of the clavicle may occur in one of three functional segments: a distal or interligamentous segment (the outer 25 - 30% of the bone), an intermediate segment (the middle 40 - 50%), and an inner segment (the medial 25%).
of the clavicle occurs in young and middle-aged women with a history of stress to the region of the sternoclavicular joint.
On radiographs bone sclerosis and mild enlargement may be observed at the inferomedial aspect of the clavicle, with osteophytes in the inferior margin of the clavicular head.
www.medcyclopaedia.com /library/topics/volume_iii_1/c/CLAVICLE.aspx   (1196 words)

 Clavicle Fractures
Fractures of the clavicle are common in pediatrics.
5% of clavicle fractures are associated with brachial plexus injuries.
The clavicle may also have a greenstick fracture that is overlooked by a radiograph.
pedclerk.bsd.uchicago.edu /clavicleFrac.html   (277 words)

 Shoulder Solutions — A Broken collarbone is also known as a broken clavicle.   (Site not responding. Last check: 2007-10-22)
The collarbone, called the clavicle by doctors, is an "S" shaped bone that connects the shoulder to the breastplate (called the sternum).
The joint between the clavicle and a part of the shoulder blade called the acromion is known as the A/C joint.
The clavicle is designed to support the shoulder, acting like a strut that helps to align the shoulder with the rest of the chest.
www.shouldersolutions.com /ac_4.php   (971 words)

 Ultrasonographic imaging of fractures of the clavicle in newborn infants Journal of Bone and Joint Surgery - Find ...
In combination with clinical examination, ultrasound is a satisfactory alternative to radiological assessment for the diagnosis of fractures of the clavicle in newborn children.
Fracture of the clavicle is one of the commonest injuries in the neonate.
The differentiation of a fracture from congenital pseudarthrosis of the clavicle requires experience, but identification of the second rib, the acromioclavicular joint and the sternoclavicular joint is less difficult.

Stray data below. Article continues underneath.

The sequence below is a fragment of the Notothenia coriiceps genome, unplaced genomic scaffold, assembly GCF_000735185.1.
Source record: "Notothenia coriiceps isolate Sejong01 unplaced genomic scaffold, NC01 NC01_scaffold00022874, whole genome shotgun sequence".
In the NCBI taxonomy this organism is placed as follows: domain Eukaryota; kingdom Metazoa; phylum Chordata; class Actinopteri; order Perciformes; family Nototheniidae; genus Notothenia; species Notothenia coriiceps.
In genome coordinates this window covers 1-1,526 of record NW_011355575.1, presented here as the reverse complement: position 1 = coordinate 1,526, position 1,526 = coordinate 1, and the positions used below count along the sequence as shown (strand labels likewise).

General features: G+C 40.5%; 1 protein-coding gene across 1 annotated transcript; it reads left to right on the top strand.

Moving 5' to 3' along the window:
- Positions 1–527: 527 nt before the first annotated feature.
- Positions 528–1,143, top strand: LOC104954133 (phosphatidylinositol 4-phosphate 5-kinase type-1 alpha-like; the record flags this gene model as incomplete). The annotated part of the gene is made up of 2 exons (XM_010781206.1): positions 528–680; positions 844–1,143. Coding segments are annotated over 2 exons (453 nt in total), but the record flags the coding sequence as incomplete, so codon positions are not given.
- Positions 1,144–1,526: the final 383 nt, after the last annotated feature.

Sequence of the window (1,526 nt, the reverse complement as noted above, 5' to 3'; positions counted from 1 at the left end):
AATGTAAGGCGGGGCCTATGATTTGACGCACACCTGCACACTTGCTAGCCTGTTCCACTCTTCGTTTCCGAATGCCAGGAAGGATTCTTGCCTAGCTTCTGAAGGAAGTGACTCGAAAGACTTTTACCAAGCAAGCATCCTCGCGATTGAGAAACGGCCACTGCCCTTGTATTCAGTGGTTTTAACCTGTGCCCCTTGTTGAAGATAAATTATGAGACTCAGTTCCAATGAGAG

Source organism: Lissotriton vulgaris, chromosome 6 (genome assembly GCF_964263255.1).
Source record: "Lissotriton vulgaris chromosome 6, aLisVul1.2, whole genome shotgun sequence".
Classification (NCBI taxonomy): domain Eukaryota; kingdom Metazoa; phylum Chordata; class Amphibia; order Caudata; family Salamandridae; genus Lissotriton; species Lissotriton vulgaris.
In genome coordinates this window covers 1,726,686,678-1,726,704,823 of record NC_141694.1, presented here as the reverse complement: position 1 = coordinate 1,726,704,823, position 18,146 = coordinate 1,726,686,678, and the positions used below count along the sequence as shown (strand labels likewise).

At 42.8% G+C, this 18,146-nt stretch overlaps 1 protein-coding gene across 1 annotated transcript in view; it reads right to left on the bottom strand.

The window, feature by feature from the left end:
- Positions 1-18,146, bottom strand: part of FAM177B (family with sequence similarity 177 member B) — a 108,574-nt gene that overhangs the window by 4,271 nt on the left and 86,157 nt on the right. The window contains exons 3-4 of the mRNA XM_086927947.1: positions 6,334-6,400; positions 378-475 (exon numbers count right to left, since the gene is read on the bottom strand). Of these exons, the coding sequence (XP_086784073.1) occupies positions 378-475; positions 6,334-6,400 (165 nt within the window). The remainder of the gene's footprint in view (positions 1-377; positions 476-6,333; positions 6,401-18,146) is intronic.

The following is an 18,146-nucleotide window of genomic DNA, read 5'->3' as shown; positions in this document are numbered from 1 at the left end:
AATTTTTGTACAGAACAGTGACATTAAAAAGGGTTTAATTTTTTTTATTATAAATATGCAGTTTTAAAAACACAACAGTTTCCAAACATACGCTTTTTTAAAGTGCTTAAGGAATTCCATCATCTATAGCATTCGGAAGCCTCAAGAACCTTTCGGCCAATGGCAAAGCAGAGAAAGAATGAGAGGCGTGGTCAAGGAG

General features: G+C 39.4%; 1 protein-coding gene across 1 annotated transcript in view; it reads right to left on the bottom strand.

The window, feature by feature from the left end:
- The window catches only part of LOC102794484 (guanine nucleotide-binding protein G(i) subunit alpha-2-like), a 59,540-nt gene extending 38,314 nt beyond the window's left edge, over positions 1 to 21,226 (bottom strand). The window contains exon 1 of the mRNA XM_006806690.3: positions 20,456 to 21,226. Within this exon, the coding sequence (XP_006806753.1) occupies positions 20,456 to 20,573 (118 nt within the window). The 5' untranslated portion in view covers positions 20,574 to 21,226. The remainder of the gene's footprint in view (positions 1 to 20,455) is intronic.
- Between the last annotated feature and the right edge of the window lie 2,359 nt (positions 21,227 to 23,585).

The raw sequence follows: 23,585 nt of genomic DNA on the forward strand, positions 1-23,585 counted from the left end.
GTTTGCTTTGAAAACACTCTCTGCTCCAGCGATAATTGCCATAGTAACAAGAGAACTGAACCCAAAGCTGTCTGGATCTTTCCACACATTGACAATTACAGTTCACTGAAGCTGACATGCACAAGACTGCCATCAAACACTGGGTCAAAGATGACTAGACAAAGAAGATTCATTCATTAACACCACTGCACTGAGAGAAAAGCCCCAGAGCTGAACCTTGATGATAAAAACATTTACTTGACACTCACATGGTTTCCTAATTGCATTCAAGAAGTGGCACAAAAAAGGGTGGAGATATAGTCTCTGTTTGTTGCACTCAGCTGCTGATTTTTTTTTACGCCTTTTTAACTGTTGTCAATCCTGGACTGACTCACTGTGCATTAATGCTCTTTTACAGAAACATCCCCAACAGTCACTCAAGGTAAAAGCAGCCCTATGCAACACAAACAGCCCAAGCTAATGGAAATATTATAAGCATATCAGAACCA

www.findarticles.com /p/articles/mi_qa3767/is_200301/ai_n9227890   (834 words)

The clavicle (collar bone) is the bone that runs along the front of the shoulder to the breast bone (sternum).
Medically speaking the clavicle serves as protector of the brachial plexus and acts as a strut which provides the only bony connection between upper limb bones and the thorax.
Clavicle fractures are a painful injury caused by most often by substantial impact transmitted through an outstretched arm usually due to falling, or as a result of a direct impact to the clavicle (sometimes caused by a full face helmet during a crash).
www.legalbriefs.us /clavicle.htm   (180 words)

 Article : Aneurysmal Bone Cyst of Clavicle ; Author : Dr. C Pamecha ; Co-Author(s) : Jg Patel, ln Patel, Pr Patel; Vol ...   (Site not responding. Last check: 2007-10-22)
Aneurysmal bone cyst is an uncommon benign tumor in clavicle.
Clavicle involves nearly 3% of all cases of anerysmal bone cyst[1].
Clavicle accounts for 3% of all aneurysmal bone cyst in series of 465 cases[1].
www.ijri.org /articles/ARCHIVES/2004-14-2/musculoskeletal179.htm   (730 words)

 Clavicle Fracture Repair
Mid-shaft clavicle fractures occur most commonly from falls onto the shoulder.  We see the most from bicycling, skiing and snowboarding falls.
 Clavicle fractures present a unique challenge to self-healing because the shoulder cannot be placed in a cast during the healing process.
The clavicle is directly under the skin with no overlying fat, making fractures cosmetically apparent, and moreover, they hurt.
www.stoneclinic.com /clavicle_fracture_repair.htm   (596 words)

 Clavicle   (Site not responding. Last check: 2007-10-22)
The clavicle lies almost horizontally and is subcutaneous, with its smooth upper surface palpable throughout its length.
In this way the clavicle acts as a strut, holding the arm away from the trunk, and it also serves to transmit forces from the upper limb to the axial skeleton.
The inferior surface of the middle third of the clavicle is marked by a groove for insertion of the subclavius muscle.
www.anatomist.co.uk /MusculoskeletalSystem/Clavicle.htm   (1433 words)

 Posttraumatic Osteolysis of the Clavicle
Distal osteolysis of the clavicle associated with trauma was first described in 1936.
Posttraumatic osteolysis is not only seen in the distal clavicle, but also can occur at the medial clavicle, pubic symphysis and ischial rami, distal ulna and radius, carpal bones, distal phalanges, and the femoral neck.
Posttraumatic osteolysis of the clavicle is an uncommon condition that must not be overlooked in our active patients with shoulder pain.
www.chiroweb.com /archives/24/13/14.html   (1062 words)

The clavicle is a small, simple bone that articulates with the acromion process of the scapula and the manubrium of the sternum.
The sternal end of the clavicle is somewhat rounded while the acromial end that articulates with the scapula is flattened.